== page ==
Abstract

Chad is a key region for understanding early hominid geographic expansion in relation to late Miocene and Pliocene environmental changes, owing to its location 2500 km west from the Rift Valley and to the occurrence of sites ranging in age from about 6 to 3 Ma, some of which yield fossil hominids. To reconstruct changes in herbivore paleodiet and therefore changes in the paleoenvironment, we measured the carbon and oxygen isotope composition of 80 tooth-enamel samples from three time horizons for nine families of Perissodactyla, Proboscidea, and Artiodactyla. The absence of significant alteration of in vivo isotopic signatures can be determined for carbon, thus allowing paleodietary and paleoenvironmental interpretations to be made.

While the results generally confirm previous dietary hypotheses, mostly based on relative crown height, there are some notable surprises. The main discrepancies are found among low-crowned proboscideans (e.g., Anancus) and high-crowned rhinocerotids (Ceratotherium). Both species were more opportunistic feeders than it is usually believed. This result confirms that ancient feeding ecology cannot always be inferred from dental morphology or extant relatives.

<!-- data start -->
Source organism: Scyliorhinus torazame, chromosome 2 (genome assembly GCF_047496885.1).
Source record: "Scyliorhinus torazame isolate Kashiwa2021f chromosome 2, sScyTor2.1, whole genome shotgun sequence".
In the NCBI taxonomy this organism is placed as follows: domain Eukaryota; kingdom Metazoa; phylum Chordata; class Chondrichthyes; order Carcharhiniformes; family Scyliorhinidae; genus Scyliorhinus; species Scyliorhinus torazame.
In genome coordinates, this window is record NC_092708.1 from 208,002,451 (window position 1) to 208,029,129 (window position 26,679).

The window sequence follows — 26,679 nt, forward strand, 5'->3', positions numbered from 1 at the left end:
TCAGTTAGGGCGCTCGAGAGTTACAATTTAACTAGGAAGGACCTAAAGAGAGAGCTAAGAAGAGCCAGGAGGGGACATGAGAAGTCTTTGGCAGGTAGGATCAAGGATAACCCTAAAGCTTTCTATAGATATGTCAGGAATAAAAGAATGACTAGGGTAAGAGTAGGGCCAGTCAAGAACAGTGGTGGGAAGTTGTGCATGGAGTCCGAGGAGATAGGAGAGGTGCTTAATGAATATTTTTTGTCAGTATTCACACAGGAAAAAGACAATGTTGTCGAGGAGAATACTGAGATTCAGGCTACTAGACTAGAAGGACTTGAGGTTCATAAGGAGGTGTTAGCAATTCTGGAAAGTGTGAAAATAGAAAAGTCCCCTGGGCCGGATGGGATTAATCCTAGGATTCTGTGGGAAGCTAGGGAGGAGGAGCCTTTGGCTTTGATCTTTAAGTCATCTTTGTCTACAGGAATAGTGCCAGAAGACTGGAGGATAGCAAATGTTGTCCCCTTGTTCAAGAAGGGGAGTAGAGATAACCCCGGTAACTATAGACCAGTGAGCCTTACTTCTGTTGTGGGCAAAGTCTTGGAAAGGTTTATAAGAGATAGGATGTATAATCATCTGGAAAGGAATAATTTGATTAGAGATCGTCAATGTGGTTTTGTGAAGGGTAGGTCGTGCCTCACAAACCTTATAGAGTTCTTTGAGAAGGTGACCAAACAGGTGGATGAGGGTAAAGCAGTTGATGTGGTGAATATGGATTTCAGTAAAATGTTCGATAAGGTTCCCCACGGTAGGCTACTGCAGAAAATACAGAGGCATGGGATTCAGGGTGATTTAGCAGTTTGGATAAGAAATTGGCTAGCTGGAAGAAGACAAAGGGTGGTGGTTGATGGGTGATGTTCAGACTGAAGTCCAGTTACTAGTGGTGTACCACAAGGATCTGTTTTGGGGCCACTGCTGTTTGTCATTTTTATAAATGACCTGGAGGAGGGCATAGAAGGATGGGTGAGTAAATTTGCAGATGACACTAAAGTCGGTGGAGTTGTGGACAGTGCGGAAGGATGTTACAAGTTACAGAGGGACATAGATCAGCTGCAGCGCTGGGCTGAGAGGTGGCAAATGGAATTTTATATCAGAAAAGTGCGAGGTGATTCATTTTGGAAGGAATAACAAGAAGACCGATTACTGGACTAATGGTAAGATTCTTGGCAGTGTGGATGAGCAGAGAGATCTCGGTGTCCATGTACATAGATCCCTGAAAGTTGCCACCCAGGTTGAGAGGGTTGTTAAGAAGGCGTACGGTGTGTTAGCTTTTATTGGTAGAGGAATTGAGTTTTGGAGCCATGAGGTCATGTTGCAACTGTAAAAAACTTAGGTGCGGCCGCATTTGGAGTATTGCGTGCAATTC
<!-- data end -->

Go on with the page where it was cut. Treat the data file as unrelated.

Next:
There is an increase in the average carbon isotope composition of tooth enamel from the oldest unit to the youngest, suggesting that the environment became richer in C4 plants with time. In turn, more C4 plants indicate an opening of the plant cover during this period. This increase in carbon isotope composition is also recorded within genera such as Nyanzachoerus, Ceratotherium, and Hexaprotodon, indicating a change from a C3-dominated to a C4-dominated diet over time. It appears that, unlike other middle Pliocene hominid sites in eastern and southern Africa, this part of Chad was characterized by very open conditions and that savanna-like grasslands were already dominant when hominids were present in the area.

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